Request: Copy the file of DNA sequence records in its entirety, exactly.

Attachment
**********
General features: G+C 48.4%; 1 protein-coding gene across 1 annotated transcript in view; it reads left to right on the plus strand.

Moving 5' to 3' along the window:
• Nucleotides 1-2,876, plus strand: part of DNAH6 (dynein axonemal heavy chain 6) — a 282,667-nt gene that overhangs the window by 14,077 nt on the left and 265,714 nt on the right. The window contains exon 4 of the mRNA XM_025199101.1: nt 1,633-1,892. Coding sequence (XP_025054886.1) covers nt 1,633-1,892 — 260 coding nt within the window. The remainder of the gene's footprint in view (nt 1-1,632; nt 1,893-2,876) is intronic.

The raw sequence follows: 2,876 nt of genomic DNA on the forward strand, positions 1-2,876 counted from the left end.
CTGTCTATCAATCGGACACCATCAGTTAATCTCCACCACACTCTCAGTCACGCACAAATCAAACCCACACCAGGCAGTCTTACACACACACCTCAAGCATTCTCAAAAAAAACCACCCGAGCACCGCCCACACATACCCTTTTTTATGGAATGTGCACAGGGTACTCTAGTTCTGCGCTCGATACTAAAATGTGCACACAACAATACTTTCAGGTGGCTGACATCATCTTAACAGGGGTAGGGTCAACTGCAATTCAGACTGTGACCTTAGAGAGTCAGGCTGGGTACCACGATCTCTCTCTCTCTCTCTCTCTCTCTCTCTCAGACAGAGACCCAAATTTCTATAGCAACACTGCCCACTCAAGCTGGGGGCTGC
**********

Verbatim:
General features: G+C 48.4%; 1 protein-coding gene across 1 annotated transcript in view; it reads left to right on the plus strand.

Moving 5' to 3' along the window:
• Nucleotides 1-2,876, plus strand: part of DNAH6 (dynein axonemal heavy chain 6) — a 282,667-nt gene that overhangs the window by 14,077 nt on the left and 265,714 nt on the right. The window contains exon 4 of the mRNA XM_025199101.1: nt 1,633-1,892. Coding sequence (XP_025054886.1) covers nt 1,633-1,892 — 260 coding nt within the window. The remainder of the gene's footprint in view (nt 1-1,632; nt 1,893-2,876) is intronic.

The raw sequence follows: 2,876 nt of genomic DNA on the forward strand, positions 1-2,876 counted from the left end.
CTGTCTATCAATCGGACACCATCAGTTAATCTCCACCACACTCTCAGTCACGCACAAATCAAACCCACACCAGGCAGTCTTACACACACACCTCAAGCATTCTCAAAAAAAACCACCCGAGCACCGCCCACACATACCCTTTTTTATGGAATGTGCACAGGGTACTCTAGTTCTGCGCTCGATACTAAAATGTGCACACAACAATACTTTCAGGTGGCTGACATCATCTTAACAGGGGTAGGGTCAACTGCAATTCAGACTGTGACCTTAGAGAGTCAGGCTGGGTACCACGATCTCTCTCTCTCTCTCTCTCTCTCTCTCTCAGACAGAGACCCAAATTTCTATAGCAACACTGCCCACTCAAGCTGGGGGCTGC